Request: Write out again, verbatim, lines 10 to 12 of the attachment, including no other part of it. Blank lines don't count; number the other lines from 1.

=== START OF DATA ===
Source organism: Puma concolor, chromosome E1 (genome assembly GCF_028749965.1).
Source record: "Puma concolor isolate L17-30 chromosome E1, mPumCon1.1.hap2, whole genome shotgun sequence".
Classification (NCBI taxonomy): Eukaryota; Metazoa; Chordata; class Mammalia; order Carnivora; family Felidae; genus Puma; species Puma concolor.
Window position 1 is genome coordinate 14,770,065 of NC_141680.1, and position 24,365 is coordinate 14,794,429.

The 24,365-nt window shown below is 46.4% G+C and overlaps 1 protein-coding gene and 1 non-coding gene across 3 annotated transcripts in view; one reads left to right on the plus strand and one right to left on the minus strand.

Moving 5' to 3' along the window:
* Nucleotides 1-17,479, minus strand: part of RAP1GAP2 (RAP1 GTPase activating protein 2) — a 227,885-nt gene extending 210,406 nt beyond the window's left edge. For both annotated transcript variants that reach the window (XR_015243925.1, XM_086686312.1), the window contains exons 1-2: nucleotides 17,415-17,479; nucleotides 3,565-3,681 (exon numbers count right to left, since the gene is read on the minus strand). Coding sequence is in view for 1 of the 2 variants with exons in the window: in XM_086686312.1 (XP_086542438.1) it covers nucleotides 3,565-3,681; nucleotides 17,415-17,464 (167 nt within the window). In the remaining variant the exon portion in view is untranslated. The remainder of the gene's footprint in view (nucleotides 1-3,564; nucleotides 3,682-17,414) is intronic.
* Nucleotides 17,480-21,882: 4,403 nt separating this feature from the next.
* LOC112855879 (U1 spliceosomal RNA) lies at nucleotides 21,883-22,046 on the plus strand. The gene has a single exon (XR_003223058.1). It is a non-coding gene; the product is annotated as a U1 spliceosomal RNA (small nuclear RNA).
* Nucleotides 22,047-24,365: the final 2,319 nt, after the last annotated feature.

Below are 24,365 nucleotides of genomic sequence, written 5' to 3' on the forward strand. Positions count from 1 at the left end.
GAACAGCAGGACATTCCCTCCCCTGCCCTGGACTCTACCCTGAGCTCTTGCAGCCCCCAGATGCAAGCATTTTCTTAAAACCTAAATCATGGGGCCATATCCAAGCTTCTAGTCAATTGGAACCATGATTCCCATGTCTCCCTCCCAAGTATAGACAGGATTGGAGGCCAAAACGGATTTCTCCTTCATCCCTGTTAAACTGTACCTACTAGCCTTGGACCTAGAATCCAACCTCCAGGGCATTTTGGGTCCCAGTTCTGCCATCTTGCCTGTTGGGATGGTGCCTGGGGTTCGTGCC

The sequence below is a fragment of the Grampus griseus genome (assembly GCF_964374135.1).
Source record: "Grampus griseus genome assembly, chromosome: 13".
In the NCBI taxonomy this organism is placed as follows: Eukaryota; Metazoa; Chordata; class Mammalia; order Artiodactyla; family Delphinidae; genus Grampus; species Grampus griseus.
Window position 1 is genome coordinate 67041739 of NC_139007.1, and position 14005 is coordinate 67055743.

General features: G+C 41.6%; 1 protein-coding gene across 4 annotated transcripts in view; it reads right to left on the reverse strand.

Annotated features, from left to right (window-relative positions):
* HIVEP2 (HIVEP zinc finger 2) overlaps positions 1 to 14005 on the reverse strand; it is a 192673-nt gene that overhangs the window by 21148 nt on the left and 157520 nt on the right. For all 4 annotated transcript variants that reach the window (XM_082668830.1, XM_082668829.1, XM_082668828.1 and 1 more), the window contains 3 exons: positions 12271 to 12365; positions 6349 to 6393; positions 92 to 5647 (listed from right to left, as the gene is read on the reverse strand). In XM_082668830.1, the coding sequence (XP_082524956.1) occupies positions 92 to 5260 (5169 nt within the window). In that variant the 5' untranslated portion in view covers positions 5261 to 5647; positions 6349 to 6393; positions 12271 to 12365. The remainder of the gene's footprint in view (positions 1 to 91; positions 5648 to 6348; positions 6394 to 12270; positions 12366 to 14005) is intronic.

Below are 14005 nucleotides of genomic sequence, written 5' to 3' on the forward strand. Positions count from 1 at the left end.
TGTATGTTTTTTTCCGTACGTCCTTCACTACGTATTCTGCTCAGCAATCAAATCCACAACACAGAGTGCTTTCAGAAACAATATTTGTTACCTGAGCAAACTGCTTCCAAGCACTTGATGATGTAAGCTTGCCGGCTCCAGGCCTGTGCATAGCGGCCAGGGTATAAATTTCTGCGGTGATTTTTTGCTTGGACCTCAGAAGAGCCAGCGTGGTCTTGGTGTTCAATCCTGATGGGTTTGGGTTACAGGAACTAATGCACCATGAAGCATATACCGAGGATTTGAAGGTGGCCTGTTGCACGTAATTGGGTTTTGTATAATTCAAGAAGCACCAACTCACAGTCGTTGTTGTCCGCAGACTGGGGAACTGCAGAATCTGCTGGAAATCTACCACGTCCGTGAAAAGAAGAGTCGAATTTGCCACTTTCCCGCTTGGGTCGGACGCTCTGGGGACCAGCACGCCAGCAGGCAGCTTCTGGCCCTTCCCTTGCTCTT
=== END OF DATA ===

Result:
* Nucleotides 22,047-24,365: the final 2,319 nt, after the last annotated feature.

Below are 24,365 nucleotides of genomic sequence, written 5' to 3' on the forward strand. Positions count from 1 at the left end.
GAACAGCAGGACATTCCCTCCCCTGCCCTGGACTCTACCCTGAGCTCTTGCAGCCCCCAGATGCAAGCATTTTCTTAAAACCTAAATCATGGGGCCATATCCAAGCTTCTAGTCAATTGGAACCATGATTCCCATGTCTCCCTCCCAAGTATAGACAGGATTGGAGGCCAAAACGGATTTCTCCTTCATCCCTGTTAAACTGTACCTACTAGCCTTGGACCTAGAATCCAACCTCCAGGGCATTTTGGGTCCCAGTTCTGCCATCTTGCCTGTTGGGATGGTGCCTGGGGTTCGTGCC